Everything you need to know about an oral health therapist.
Dentistry is a complex specialty, with many sub-specialties each dealing with a specific part of dental procedures. Perhaps the most important aspect of dental care is home care, and educating patients on how to properly take care of their teeth, gums and mouths in general. For that, an entirely new specialty has emerged, one that is a completely separate degree than that of dentistry, and that is oral therapy.
An oral hygiene therapist (also known as an oral hygiene therapist) is exactly what the name suggests. He\she is a professional that deals mainly with your oral hygiene and how to maintain and improve your oral cleaning regimens.
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Usually, you would need to visit the oral therapist once or twice a year (sometimes more than that if your condition requires so). Usually, each of these visits costs about $150 to $300. That visit can include any oral therapy procedure such as cleaning and fluoride application, or just simply a check-up to see if you are keeping up with their advice.
An oral hygiene therapist is a much needed dental professional, working closely with dentists to aid them in maintaining and following up with their patients’ oral hygiene regimens
Keeps your smile bright
Removes hard bacteria
Makes home care easier
Get diet advice
Saves money long-term
Understanding your condition is the
key to making the right choices for you
An oral therapist can not only perform procedures that improve your oral health such as cleaning and Fluoride application, but he\she also offers advice on how to take care of your teeth, and follows-up with you on your oral hygiene habits.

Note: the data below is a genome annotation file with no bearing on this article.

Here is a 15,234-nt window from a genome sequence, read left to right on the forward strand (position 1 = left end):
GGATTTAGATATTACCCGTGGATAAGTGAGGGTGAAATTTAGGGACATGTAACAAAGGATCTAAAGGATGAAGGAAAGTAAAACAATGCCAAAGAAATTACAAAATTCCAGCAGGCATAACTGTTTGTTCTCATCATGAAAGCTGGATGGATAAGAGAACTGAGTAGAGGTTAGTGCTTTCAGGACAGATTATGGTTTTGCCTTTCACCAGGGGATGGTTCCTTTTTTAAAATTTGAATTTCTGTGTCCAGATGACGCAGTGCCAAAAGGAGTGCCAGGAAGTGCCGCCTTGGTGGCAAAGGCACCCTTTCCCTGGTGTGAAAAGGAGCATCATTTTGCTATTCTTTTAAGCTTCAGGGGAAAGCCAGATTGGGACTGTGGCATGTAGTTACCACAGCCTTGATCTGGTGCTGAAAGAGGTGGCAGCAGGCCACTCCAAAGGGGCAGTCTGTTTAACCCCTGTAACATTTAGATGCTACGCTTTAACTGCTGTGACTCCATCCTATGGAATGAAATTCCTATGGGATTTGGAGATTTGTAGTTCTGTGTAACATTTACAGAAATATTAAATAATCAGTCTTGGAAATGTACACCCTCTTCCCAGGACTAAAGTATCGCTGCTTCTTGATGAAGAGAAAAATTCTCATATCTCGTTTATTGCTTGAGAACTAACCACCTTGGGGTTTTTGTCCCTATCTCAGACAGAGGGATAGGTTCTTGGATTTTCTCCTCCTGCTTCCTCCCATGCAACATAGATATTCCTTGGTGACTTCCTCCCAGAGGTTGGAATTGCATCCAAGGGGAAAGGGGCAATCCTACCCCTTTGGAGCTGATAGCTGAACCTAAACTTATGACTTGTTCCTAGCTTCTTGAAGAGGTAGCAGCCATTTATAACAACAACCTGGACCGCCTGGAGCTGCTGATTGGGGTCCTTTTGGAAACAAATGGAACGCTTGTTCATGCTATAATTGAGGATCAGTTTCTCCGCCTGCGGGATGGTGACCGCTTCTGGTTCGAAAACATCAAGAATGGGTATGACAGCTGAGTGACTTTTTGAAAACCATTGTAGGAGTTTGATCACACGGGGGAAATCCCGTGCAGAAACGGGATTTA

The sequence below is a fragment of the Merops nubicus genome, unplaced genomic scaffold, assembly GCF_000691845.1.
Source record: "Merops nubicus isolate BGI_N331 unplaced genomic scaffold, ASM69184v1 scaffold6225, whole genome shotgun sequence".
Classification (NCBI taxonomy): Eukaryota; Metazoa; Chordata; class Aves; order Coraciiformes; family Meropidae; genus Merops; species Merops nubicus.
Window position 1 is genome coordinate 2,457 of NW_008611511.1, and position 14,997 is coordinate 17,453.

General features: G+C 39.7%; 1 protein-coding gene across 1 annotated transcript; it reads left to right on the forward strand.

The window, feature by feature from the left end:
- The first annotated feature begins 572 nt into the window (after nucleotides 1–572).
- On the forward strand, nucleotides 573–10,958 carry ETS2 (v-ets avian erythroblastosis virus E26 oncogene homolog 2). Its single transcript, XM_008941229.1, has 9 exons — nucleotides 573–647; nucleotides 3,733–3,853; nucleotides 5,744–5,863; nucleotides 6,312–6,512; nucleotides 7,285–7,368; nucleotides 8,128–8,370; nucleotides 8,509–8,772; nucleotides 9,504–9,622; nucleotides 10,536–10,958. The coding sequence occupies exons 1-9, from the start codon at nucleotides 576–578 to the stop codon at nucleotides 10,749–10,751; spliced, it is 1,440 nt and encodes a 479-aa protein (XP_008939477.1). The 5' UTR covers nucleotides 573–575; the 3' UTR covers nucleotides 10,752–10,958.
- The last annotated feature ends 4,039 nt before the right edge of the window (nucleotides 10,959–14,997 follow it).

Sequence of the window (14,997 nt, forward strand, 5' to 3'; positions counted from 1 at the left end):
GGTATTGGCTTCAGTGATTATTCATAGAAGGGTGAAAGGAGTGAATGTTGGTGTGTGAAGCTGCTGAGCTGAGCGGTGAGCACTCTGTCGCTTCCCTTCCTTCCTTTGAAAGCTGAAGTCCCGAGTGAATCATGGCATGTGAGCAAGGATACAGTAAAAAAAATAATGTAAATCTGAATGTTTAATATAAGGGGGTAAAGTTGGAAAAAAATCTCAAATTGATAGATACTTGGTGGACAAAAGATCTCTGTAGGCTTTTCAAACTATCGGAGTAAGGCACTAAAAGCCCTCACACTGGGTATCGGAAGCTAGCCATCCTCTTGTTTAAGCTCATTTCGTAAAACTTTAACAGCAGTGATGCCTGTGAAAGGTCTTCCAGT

He\she is responsible for procedures related to oral health, mainly calculus removal and teeth cleaning, fluoride application to strengthen teeth, as well as aid the dentist in spotting and diagnosing dental diseases, and do some minor dental procedures such as fissure sealing and small fillings.
An oral therapist is mainly concerned with oral hygiene procedures such as cleaning and Fluoride application. A dentist can do all of the above, but is mainly concerned with more complex dental procedures such as fillings, root canals and extractions.
A dentist can perform all the procedures that an oral therapist does, but they mainly work together since a therapist has the time and capacity to not only perform these procedures, but follow up with you on how you are taking care of your teeth, which a dentist is almost always too occupied to do.
Oral health therapy is a 3 year qualification program. After which, he is qualified to do all of the abovementioned procedures pertaining to oral hygiene as well as minor dental procedures such as diagnosis, fissure sealants and small fillings.